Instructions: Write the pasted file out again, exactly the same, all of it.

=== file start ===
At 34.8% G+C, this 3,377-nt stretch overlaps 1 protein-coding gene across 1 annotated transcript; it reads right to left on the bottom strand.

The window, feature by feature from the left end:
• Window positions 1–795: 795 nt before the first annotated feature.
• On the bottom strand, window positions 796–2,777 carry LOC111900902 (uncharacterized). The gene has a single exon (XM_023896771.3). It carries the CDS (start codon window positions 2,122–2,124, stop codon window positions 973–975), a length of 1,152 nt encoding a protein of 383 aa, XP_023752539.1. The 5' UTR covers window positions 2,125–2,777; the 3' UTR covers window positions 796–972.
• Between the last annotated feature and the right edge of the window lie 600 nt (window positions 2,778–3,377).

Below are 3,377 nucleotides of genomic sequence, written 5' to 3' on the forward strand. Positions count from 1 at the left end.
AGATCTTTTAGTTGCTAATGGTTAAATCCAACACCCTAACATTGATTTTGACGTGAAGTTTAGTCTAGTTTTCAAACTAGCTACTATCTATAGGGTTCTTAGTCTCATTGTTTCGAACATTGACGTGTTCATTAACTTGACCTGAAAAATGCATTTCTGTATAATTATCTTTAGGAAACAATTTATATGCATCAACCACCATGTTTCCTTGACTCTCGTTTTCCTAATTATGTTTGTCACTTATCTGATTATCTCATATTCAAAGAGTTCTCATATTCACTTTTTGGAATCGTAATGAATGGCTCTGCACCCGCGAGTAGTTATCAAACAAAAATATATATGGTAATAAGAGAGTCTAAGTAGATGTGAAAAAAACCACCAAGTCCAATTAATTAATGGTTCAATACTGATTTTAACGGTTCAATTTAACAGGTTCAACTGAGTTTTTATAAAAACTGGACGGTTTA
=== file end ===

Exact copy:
At 34.8% G+C, this 3,377-nt stretch overlaps 1 protein-coding gene across 1 annotated transcript; it reads right to left on the bottom strand.

The window, feature by feature from the left end:
• Window positions 1–795: 795 nt before the first annotated feature.
• On the bottom strand, window positions 796–2,777 carry LOC111900902 (uncharacterized). The gene has a single exon (XM_023896771.3). It carries the CDS (start codon window positions 2,122–2,124, stop codon window positions 973–975), a length of 1,152 nt encoding a protein of 383 aa, XP_023752539.1. The 5' UTR covers window positions 2,125–2,777; the 3' UTR covers window positions 796–972.
• Between the last annotated feature and the right edge of the window lie 600 nt (window positions 2,778–3,377).

Below are 3,377 nucleotides of genomic sequence, written 5' to 3' on the forward strand. Positions count from 1 at the left end.
AGATCTTTTAGTTGCTAATGGTTAAATCCAACACCCTAACATTGATTTTGACGTGAAGTTTAGTCTAGTTTTCAAACTAGCTACTATCTATAGGGTTCTTAGTCTCATTGTTTCGAACATTGACGTGTTCATTAACTTGACCTGAAAAATGCATTTCTGTATAATTATCTTTAGGAAACAATTTATATGCATCAACCACCATGTTTCCTTGACTCTCGTTTTCCTAATTATGTTTGTCACTTATCTGATTATCTCATATTCAAAGAGTTCTCATATTCACTTTTTGGAATCGTAATGAATGGCTCTGCACCCGCGAGTAGTTATCAAACAAAAATATATATGGTAATAAGAGAGTCTAAGTAGATGTGAAAAAAACCACCAAGTCCAATTAATTAATGGTTCAATACTGATTTTAACGGTTCAATTTAACAGGTTCAACTGAGTTTTTATAAAAACTGGACGGTTTA